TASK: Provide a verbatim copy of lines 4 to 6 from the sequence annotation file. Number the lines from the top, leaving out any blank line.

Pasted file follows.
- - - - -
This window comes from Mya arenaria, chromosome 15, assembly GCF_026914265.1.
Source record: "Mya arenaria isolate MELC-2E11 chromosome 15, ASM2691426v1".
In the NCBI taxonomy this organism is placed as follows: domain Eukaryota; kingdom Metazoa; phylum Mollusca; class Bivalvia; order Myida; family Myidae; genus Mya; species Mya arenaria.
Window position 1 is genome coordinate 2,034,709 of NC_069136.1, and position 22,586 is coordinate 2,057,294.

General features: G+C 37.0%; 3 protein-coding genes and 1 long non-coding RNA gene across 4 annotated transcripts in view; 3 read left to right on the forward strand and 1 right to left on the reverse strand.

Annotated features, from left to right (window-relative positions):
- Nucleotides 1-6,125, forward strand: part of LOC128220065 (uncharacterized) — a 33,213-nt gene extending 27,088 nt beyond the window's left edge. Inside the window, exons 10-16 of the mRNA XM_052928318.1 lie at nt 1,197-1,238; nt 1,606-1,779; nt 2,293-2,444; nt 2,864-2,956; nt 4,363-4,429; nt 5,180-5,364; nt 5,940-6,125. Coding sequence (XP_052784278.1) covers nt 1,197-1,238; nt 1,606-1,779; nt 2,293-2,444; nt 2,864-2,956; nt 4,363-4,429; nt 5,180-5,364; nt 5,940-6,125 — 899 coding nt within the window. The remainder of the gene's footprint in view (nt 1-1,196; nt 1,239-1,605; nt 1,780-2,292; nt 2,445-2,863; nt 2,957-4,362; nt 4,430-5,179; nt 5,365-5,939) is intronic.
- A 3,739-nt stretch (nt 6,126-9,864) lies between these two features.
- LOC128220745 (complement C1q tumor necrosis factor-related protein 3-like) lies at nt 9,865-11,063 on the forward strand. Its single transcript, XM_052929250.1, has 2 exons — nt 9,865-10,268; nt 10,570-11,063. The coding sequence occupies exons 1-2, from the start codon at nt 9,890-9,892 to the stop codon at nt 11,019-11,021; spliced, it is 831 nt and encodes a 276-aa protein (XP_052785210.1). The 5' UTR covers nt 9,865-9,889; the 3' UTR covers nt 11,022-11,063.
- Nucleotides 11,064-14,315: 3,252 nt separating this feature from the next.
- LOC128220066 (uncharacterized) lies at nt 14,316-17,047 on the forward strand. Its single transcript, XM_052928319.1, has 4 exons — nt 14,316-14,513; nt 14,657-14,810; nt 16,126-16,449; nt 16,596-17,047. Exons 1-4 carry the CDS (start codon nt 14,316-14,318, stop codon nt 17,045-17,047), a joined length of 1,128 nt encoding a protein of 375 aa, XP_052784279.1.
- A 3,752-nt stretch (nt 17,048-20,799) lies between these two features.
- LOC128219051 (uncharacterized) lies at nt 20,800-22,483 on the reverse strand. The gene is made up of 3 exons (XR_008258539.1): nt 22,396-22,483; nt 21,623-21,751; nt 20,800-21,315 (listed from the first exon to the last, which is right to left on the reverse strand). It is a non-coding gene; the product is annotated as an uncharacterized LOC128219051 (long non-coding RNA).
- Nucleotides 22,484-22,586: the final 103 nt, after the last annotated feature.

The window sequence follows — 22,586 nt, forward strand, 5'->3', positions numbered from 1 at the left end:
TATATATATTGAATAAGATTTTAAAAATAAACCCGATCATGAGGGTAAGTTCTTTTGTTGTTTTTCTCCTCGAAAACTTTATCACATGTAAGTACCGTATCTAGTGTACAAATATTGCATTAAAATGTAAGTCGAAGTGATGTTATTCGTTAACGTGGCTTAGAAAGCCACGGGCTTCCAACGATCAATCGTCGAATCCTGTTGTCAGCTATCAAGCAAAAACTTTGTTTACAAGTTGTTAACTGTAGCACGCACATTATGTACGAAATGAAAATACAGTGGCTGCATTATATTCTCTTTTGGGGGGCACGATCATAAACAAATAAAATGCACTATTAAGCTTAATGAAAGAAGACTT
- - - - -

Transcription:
Window position 1 is genome coordinate 2,034,709 of NC_069136.1, and position 22,586 is coordinate 2,057,294.

General features: G+C 37.0%; 3 protein-coding genes and 1 long non-coding RNA gene across 4 annotated transcripts in view; 3 read left to right on the forward strand and 1 right to left on the reverse strand.

Annotated features, from left to right (window-relative positions):